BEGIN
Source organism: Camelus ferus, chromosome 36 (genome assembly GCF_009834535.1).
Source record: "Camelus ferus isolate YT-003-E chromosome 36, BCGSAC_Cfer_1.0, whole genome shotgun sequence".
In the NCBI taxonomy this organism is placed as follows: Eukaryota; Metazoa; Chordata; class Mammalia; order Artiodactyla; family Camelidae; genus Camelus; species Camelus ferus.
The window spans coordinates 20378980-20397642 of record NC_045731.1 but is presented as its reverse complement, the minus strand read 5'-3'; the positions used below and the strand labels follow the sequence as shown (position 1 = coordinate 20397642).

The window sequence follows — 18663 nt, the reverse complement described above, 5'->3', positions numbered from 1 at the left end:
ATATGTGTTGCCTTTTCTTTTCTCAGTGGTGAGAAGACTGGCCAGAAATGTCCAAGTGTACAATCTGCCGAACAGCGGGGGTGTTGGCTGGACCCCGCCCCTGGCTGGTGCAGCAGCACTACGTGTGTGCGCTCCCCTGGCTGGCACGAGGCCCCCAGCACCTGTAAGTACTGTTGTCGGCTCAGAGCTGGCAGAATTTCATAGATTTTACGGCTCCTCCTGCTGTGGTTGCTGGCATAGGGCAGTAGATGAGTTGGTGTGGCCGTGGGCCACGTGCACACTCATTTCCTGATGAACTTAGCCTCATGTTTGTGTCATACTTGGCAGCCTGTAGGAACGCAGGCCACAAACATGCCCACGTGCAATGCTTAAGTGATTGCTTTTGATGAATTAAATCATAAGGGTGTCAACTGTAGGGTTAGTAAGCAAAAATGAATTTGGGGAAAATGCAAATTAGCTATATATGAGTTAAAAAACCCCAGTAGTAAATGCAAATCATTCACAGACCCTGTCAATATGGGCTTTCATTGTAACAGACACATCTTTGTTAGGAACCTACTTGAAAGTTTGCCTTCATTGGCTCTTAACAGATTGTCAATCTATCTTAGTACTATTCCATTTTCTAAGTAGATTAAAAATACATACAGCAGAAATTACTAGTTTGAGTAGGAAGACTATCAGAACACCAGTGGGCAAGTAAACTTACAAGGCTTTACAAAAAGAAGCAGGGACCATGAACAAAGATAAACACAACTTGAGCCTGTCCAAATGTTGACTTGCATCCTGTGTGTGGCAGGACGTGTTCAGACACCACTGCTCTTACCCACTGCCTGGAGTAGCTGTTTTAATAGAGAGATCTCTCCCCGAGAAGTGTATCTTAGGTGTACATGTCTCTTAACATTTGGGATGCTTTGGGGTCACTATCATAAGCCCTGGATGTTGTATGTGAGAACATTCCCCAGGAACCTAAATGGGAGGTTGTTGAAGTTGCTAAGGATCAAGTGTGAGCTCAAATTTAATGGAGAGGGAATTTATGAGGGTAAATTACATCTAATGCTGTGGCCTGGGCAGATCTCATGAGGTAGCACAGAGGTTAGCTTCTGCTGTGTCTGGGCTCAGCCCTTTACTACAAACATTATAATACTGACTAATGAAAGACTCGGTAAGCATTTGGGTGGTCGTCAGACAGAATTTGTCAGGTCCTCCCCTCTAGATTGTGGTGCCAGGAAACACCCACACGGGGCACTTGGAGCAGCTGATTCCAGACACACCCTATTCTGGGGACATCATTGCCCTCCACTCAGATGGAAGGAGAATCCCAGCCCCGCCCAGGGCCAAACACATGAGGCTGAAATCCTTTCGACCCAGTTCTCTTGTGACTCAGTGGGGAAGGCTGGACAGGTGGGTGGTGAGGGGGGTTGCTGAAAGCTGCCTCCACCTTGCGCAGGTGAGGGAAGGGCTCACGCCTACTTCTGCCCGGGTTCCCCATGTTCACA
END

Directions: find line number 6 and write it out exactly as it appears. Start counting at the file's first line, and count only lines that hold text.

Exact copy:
ATATGTGTTGCCTTTTCTTTTCTCAGTGGTGAGAAGACTGGCCAGAAATGTCCAAGTGTACAATCTGCCGAACAGCGGGGGTGTTGGCTGGACCCCGCCCCTGGCTGGTGCAGCAGCACTACGTGTGTGCGCTCCCCTGGCTGGCACGAGGCCCCCAGCACCTGTAAGTACTGTTGTCGGCTCAGAGCTGGCAGAATTTCATAGATTTTACGGCTCCTCCTGCTGTGGTTGCTGGCATAGGGCAGTAGATGAGTTGGTGTGGCCGTGGGCCACGTGCACACTCATTTCCTGATGAACTTAGCCTCATGTTTGTGTCATACTTGGCAGCCTGTAGGAACGCAGGCCACAAACATGCCCACGTGCAATGCTTAAGTGATTGCTTTTGATGAATTAAATCATAAGGGTGTCAACTGTAGGGTTAGTAAGCAAAAATGAATTTGGGGAAAATGCAAATTAGCTATATATGAGTTAAAAAACCCCAGTAGTAAATGCAAATCATTCACAGACCCTGTCAATATGGGCTTTCATTGTAACAGACACATCTTTGTTAGGAACCTACTTGAAAGTTTGCCTTCATTGGCTCTTAACAGATTGTCAATCTATCTTAGTACTATTCCATTTTCTAAGTAGATTAAAAATACATACAGCAGAAATTACTAGTTTGAGTAGGAAGACTATCAGAACACCAGTGGGCAAGTAAACTTACAAGGCTTTACAAAAAGAAGCAGGGACCATGAACAAAGATAAACACAACTTGAGCCTGTCCAAATGTTGACTTGCATCCTGTGTGTGGCAGGACGTGTTCAGACACCACTGCTCTTACCCACTGCCTGGAGTAGCTGTTTTAATAGAGAGATCTCTCCCCGAGAAGTGTATCTTAGGTGTACATGTCTCTTAACATTTGGGATGCTTTGGGGTCACTATCATAAGCCCTGGATGTTGTATGTGAGAACATTCCCCAGGAACCTAAATGGGAGGTTGTTGAAGTTGCTAAGGATCAAGTGTGAGCTCAAATTTAATGGAGAGGGAATTTATGAGGGTAAATTACATCTAATGCTGTGGCCTGGGCAGATCTCATGAGGTAGCACAGAGGTTAGCTTCTGCTGTGTCTGGGCTCAGCCCTTTACTACAAACATTATAATACTGACTAATGAAAGACTCGGTAAGCATTTGGGTGGTCGTCAGACAGAATTTGTCAGGTCCTCCCCTCTAGATTGTGGTGCCAGGAAACACCCACACGGGGCACTTGGAGCAGCTGATTCCAGACACACCCTATTCTGGGGACATCATTGCCCTCCACTCAGATGGAAGGAGAATCCCAGCCCCGCCCAGGGCCAAACACATGAGGCTGAAATCCTTTCGACCCAGTTCTCTTGTGACTCAGTGGGGAAGGCTGGACAGGTGGGTGGTGAGGGGGGTTGCTGAAAGCTGCCTCCACCTTGCGCAGGTGAGGGAAGGGCTCACGCCTACTTCTGCCCGGGTTCCCCATGTTCACA